I keep all of this in a binder divided into each week, with the recipes for that week put in behind for easy access. Recipes that are used more than once are placed at the front of the binder in a "basic" area for easy reference. I also keep my recipe for our gluten-free flour blend and a few easy desserts for family nights or when we're entertaining here, too. I have a whole other binder for other recipes that we aren't using all the time, but are ones we want to save for special occasions. Also housed in that are recipes we want to try. I flip through them from time to time and pull a new one out. Otherwise, I've found our plan works best when we stick to tried and true family faves that I am comfortable cooking-especially after a busy day of errands.
Basic Recipe Section:
Gluten-Free Chocolate Chip Peanut Butter Cookies
All-Purpose Gluten Flour Blend
Gluten Free Thin Crust Pizza Dough
Gluten Free Artisan Bread in 5 Brioche
Sunday-Breakfast is potato farls and eggs;
Lunch out, most likely visiting great grandparents;
Dinner is Wisconsin Swiss Potato Soup
Monday-Breakfast during the week rotates according to the kid's desires from scrambled eggs, cereal and toast with nutella and fruit;
Lunch is homemade lunchables (all reference to lunchables throughout is homemade-crackers, cheddar or colby cheese, sliced, and lunchmeat-ham or turkey, plus fruit and veggies) and fruit, eaten in the truck since we run errands this day and
Dinner on Mondays is our chance to try new things, though I have standbys planned many nights in case we just don't feel like it. Right now this Monday is open.
Tuesday-Lunch is tuna melts;
Dinner is Broiled Chicken Thighs with Peach Salsa with a tossed salad, cottage cheese and some pickled veggie
Wednesday-Lunch is Ham and Cheese sandwiches and
we share dinner with our fr-amily the Reids, otherwise if we have to cancel for some reason, I pull out a freezer meal
Thursday-Lunch is lunchables in the truck again for art class and errands, and
dinner is Tacos. Thursday is Beef/Goat/Lamb night.
Friday-Lunch is leftovers/pasta.
Dinner is pizza with tossed salad. Every Friday night is pizza night at our house.
Saturday-Since Dad is home we have big breakfasts on the weekend. Waffles and turkey/beef bacon. Lunch is Dad's signature sandwich, potato panini with chips, veggies and dip, and
Dinner is Meatloaf, cooked in the crockpot.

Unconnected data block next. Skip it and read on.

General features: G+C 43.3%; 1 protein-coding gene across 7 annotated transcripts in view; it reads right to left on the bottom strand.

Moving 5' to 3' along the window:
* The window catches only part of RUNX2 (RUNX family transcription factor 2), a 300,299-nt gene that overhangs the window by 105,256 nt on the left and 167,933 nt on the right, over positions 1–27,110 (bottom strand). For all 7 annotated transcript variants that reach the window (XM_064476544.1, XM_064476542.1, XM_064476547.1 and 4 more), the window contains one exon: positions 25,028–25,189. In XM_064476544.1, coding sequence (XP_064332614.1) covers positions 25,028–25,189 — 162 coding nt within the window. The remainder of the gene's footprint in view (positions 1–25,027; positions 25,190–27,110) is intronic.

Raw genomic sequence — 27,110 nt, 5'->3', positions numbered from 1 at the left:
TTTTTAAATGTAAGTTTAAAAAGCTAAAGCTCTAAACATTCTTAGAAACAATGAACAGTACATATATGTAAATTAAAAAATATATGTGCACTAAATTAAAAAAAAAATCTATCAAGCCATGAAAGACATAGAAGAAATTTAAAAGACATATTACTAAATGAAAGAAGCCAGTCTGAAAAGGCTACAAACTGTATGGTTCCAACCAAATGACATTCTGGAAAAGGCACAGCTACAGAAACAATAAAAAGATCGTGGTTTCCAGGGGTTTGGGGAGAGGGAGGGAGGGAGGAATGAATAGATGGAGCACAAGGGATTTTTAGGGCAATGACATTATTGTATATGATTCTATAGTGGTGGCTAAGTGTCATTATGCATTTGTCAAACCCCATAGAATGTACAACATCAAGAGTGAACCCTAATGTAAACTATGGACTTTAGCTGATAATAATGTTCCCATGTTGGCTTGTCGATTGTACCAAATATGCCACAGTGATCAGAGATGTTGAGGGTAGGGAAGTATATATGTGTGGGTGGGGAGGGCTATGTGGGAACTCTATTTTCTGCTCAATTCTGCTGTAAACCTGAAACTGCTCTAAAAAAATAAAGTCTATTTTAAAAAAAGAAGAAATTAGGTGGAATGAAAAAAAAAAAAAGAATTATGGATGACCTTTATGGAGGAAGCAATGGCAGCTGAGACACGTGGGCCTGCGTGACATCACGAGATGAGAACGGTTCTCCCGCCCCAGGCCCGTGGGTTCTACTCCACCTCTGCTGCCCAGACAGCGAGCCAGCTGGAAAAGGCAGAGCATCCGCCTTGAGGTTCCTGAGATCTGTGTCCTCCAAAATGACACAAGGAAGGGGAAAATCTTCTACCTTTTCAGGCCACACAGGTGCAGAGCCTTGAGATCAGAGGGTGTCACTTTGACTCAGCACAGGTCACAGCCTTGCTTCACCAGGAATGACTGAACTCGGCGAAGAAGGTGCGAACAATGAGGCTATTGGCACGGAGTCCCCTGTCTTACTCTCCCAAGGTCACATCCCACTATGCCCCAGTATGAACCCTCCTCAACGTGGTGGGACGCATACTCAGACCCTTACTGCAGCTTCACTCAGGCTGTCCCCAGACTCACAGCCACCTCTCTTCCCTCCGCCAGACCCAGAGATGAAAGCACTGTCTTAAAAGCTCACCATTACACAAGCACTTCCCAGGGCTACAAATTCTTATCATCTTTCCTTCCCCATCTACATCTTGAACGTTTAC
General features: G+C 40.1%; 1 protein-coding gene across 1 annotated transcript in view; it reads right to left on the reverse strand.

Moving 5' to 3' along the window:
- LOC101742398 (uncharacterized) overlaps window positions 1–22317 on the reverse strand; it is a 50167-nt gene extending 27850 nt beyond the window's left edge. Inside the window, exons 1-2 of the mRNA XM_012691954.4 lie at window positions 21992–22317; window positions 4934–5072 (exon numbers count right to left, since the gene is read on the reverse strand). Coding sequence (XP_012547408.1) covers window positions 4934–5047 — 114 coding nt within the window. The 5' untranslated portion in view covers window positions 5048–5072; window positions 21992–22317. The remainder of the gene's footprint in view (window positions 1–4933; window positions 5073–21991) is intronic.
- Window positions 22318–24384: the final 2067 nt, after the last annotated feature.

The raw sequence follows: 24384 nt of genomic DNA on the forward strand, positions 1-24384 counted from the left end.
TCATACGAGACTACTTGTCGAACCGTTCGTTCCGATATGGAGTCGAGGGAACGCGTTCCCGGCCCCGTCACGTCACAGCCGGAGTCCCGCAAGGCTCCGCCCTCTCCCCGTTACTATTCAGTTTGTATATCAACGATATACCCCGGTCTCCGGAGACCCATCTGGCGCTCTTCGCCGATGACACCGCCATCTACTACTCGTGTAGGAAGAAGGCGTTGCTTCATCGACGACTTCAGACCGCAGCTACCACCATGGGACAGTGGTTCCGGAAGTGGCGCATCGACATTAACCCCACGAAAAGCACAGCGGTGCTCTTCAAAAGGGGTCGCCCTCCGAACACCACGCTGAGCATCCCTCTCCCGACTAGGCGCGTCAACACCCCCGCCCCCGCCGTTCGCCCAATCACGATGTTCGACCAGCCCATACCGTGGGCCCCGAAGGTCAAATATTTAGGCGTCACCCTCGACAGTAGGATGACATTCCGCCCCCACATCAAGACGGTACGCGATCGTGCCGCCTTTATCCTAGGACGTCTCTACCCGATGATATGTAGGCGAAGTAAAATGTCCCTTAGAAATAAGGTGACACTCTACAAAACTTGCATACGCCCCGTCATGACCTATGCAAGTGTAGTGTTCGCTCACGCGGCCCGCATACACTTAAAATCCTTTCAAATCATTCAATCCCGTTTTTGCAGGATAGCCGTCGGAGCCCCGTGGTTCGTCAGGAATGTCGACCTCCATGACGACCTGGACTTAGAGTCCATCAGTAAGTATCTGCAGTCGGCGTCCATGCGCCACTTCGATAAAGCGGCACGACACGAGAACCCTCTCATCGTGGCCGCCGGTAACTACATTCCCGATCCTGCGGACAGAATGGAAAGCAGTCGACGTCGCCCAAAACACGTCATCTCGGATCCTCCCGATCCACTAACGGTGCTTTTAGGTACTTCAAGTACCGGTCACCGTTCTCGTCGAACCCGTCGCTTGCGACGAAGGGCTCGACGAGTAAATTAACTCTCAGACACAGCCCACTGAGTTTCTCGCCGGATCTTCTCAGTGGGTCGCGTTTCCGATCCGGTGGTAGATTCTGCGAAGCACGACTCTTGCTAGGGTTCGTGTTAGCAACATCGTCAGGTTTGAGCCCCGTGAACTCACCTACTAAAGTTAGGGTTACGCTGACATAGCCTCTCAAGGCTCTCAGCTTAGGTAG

Sun: B-Bacon and Cheese Casserole
L-Out or with Grandparents
D-Great Lakes Salmon Chowder (this is a new recipe we haven't tried yet. It may get changed)
Mon: L-Lunchables, out running errands
D-Chicken Tortilla Soup
Wed: L-Leftover or Mac and Cheese
D-With the Reids or Freezer Meal
Thurs: L-Lunchables, art class
D-Steak night with tossed salad and cottage cheese
Friday: L-Ham and Cheese Sandwiches
D-Pizza and salad
Sat: B-Pancakes and bacon
D-Taco Salads (meat cooked in crockpot all day)
Sun: B-Eggs, Bacon and hashbrowns
L-Out or with Grandparents
D-Salmon Patties or something new
Tues- L-Ham and Cheese
D- Tortilla Pie with Chicken
D-Beef Stroganoff Stuffed Potatoes
D-Pizza and salad
Sat-B-Waffles and Bacon
L-Potato Panini/Sausage Kale and Potatoes
D-Chili Dogs with salad and chips
L-out or with Grandparents
D-Hot and Sour Soup; this week we'll be with the Reids for the Superbowl, though
Tues-L-Ham and Cheese
D-Chicken and Ginger Stirfry over rice
D-Pizza and salad
Sat-B-Pancakes and Bacon
L-Grilled Ham and Cheese Sandwiches
Then we start over after four weeks with another trip to the grocery store and new rotation of the weeks. I keep things like grilled cheese sandwiches, quesadillas and hamburgers on hand for those nights when we just run out of time, or are really tired or just don't want to eat what is planned, which doesn't happen often.
So, that leaves the shopping list. I came away spending $160, plus I had to pick up chocolate milk mix (ovaltine or Nestle) elsewhere. I also am a member of our local food buying group, and try to purchase local goods through them when we can. In the deep of winter in Iowa, choices are limited. I have memberships to a few natural goods mail-order groups, too, where I get random items that are hard to find or hard to get at good prices here, like the specialty flours I use for my gluten issues and spices/herbs and beauty supplies. I don't order there more than once every month or two, so it doesn't add too much to my bill. I will work on the master list post later, as this post is pretty long. I have list that lists what we need to have on hand all the time, then there is the list that is store specific. I also try to stop by Fareway once every week or two and check out the scratch and dent shelf, as well as produce clearance. I make some great finds there.
Homemaking is an ART. Don't let anyone else tell you differently. Each area of the home has specific needs and to do it well it takes time, practice and patience. Each family will find what works best for them, or suffer through chaos. My mind functions best when things are methodical, and so planning and having lists to work from makes me comfortable, just like clearing clutter and having a routine does.